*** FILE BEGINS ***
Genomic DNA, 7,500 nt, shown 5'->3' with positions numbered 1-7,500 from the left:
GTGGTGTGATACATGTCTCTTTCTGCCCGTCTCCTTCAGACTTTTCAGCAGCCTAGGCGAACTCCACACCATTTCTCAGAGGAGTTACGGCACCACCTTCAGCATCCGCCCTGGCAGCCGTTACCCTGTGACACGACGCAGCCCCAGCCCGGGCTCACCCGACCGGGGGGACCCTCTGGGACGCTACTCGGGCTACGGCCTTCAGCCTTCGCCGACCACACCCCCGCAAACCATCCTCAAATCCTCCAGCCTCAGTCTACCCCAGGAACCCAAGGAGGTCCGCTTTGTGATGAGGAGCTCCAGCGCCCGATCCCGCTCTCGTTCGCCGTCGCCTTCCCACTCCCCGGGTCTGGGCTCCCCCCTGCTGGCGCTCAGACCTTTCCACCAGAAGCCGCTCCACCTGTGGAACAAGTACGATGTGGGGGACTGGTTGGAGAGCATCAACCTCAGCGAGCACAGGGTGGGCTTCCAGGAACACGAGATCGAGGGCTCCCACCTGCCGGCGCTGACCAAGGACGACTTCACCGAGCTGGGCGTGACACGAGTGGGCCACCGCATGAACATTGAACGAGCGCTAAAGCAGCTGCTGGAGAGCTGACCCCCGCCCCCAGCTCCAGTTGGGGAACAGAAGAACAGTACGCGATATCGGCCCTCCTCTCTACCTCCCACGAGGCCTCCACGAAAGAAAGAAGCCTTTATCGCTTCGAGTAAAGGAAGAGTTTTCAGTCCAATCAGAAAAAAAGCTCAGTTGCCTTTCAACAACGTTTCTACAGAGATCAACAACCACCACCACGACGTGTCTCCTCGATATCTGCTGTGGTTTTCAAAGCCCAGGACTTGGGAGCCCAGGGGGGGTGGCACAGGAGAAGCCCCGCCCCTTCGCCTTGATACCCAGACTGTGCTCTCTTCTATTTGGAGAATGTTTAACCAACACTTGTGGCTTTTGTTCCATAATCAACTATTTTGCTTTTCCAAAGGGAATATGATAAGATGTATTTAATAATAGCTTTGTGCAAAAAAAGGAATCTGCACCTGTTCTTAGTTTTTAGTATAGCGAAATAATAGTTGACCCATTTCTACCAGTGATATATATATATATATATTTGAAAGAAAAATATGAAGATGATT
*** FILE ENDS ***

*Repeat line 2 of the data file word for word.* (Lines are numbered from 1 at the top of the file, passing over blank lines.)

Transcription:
GTGGTGTGATACATGTCTCTTTCTGCCCGTCTCCTTCAGACTTTTCAGCAGCCTAGGCGAACTCCACACCATTTCTCAGAGGAGTTACGGCACCACCTTCAGCATCCGCCCTGGCAGCCGTTACCCTGTGACACGACGCAGCCCCAGCCCGGGCTCACCCGACCGGGGGGACCCTCTGGGACGCTACTCGGGCTACGGCCTTCAGCCTTCGCCGACCACACCCCCGCAAACCATCCTCAAATCCTCCAGCCTCAGTCTACCCCAGGAACCCAAGGAGGTCCGCTTTGTGATGAGGAGCTCCAGCGCCCGATCCCGCTCTCGTTCGCCGTCGCCTTCCCACTCCCCGGGTCTGGGCTCCCCCCTGCTGGCGCTCAGACCTTTCCACCAGAAGCCGCTCCACCTGTGGAACAAGTACGATGTGGGGGACTGGTTGGAGAGCATCAACCTCAGCGAGCACAGGGTGGGCTTCCAGGAACACGAGATCGAGGGCTCCCACCTGCCGGCGCTGACCAAGGACGACTTCACCGAGCTGGGCGTGACACGAGTGGGCCACCGCATGAACATTGAACGAGCGCTAAAGCAGCTGCTGGAGAGCTGACCCCCGCCCCCAGCTCCAGTTGGGGAACAGAAGAACAGTACGCGATATCGGCCCTCCTCTCTACCTCCCACGAGGCCTCCACGAAAGAAAGAAGCCTTTATCGCTTCGAGTAAAGGAAGAGTTTTCAGTCCAATCAGAAAAAAAGCTCAGTTGCCTTTCAACAACGTTTCTACAGAGATCAACAACCACCACCACGACGTGTCTCCTCGATATCTGCTGTGGTTTTCAAAGCCCAGGACTTGGGAGCCCAGGGGGGGTGGCACAGGAGAAGCCCCGCCCCTTCGCCTTGATACCCAGACTGTGCTCTCTTCTATTTGGAGAATGTTTAACCAACACTTGTGGCTTTTGTTCCATAATCAACTATTTTGCTTTTCCAAAGGGAATATGATAAGATGTATTTAATAATAGCTTTGTGCAAAAAAAGGAATCTGCACCTGTTCTTAGTTTTTAGTATAGCGAAATAATAGTTGACCCATTTCTACCAGTGATATATATATATATATATTTGAAAGAAAAATATGAAGATGATT